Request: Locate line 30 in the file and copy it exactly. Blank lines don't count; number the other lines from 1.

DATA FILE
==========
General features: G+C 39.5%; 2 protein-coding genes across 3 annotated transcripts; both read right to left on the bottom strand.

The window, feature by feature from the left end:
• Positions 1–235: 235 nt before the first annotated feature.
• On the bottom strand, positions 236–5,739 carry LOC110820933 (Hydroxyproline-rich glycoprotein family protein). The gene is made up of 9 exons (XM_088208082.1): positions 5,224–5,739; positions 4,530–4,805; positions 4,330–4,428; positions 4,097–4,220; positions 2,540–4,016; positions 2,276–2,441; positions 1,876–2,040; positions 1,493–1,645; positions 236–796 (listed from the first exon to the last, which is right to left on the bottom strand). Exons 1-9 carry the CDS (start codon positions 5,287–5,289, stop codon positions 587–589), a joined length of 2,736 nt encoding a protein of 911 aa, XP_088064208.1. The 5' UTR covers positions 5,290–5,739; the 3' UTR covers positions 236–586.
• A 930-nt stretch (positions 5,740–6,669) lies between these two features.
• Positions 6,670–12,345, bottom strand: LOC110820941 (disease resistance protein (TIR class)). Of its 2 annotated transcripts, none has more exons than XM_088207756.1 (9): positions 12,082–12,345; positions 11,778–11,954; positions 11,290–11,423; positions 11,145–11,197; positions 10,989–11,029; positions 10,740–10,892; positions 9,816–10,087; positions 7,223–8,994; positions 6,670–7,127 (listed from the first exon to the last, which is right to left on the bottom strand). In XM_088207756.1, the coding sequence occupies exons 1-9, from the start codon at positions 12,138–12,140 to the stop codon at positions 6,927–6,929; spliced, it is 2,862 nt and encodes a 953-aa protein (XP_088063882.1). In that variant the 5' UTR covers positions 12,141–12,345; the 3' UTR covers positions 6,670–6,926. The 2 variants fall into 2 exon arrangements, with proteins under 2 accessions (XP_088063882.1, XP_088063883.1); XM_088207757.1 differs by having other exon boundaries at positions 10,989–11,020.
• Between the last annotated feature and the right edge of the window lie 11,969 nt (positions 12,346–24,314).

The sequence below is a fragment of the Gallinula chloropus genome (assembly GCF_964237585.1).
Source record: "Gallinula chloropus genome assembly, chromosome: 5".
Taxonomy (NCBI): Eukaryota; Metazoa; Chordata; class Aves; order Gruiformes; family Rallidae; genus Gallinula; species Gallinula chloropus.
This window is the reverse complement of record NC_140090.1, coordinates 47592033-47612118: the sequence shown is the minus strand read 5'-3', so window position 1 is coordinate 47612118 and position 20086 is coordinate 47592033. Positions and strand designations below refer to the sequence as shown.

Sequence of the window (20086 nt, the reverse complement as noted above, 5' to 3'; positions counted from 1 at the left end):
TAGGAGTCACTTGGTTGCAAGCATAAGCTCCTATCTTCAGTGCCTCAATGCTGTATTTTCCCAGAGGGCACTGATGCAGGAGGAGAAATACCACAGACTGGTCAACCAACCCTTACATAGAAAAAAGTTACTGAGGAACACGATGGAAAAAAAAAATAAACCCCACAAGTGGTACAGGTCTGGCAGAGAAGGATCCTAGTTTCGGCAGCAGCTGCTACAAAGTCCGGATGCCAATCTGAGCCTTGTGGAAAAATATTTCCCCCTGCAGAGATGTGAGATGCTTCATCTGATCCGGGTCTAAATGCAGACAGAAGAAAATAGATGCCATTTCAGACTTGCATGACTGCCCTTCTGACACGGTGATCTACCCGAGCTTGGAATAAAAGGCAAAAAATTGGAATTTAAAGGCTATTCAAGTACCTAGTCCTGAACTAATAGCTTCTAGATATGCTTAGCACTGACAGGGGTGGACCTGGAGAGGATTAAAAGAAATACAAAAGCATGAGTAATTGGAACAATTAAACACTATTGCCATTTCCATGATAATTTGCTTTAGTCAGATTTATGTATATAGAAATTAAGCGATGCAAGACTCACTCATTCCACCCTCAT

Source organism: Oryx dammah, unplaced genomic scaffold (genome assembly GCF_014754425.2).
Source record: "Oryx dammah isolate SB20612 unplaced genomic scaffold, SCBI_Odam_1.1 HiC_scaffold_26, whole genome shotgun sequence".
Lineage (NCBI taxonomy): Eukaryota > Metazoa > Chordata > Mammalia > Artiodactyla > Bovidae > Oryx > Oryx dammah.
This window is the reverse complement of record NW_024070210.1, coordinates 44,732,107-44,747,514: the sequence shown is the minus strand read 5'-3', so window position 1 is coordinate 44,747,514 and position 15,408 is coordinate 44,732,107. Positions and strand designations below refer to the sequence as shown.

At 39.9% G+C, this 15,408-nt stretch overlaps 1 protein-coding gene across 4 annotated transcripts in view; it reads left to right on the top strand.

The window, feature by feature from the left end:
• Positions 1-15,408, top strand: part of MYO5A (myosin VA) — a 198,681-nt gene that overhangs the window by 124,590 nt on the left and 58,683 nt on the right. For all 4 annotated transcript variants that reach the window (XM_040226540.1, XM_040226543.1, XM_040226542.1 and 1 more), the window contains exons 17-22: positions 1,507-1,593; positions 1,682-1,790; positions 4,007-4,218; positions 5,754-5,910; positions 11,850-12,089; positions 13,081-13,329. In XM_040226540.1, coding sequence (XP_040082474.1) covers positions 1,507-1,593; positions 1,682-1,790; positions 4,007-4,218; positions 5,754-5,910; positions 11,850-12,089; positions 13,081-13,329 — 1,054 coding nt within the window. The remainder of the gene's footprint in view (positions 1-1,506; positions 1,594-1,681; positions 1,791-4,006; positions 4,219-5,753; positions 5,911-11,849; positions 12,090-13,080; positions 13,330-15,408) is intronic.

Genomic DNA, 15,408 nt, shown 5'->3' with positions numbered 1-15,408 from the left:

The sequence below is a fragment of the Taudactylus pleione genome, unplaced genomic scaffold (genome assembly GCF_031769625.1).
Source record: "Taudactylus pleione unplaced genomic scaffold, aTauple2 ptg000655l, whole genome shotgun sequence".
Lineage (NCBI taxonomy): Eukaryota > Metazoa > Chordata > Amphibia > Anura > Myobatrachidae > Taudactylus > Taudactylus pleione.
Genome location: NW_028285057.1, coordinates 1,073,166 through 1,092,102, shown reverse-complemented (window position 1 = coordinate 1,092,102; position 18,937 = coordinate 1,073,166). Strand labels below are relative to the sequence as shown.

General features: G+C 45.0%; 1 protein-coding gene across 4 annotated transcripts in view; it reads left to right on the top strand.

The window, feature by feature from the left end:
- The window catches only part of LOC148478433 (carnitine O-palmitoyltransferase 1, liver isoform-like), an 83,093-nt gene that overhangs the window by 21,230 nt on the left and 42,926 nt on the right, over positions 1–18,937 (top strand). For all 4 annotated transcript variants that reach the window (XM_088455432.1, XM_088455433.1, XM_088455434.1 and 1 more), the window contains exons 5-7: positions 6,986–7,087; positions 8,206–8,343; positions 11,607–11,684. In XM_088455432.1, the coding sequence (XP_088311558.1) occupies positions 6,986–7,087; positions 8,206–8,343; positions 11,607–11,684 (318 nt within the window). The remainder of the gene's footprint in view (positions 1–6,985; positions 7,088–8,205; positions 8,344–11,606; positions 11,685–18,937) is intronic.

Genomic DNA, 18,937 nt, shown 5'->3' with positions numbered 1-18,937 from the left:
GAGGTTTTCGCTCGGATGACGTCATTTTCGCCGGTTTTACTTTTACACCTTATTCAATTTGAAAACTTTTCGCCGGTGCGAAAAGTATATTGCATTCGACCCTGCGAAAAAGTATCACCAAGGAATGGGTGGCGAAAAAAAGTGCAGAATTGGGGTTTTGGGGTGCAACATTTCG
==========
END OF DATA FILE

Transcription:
GAGGTTTTCGCTCGGATGACGTCATTTTCGCCGGTTTTACTTTTACACCTTATTCAATTTGAAAACTTTTCGCCGGTGCGAAAAGTATATTGCATTCGACCCTGCGAAAAAGTATCACCAAGGAATGGGTGGCGAAAAAAAGTGCAGAATTGGGGTTTTGGGGTGCAACATTTCG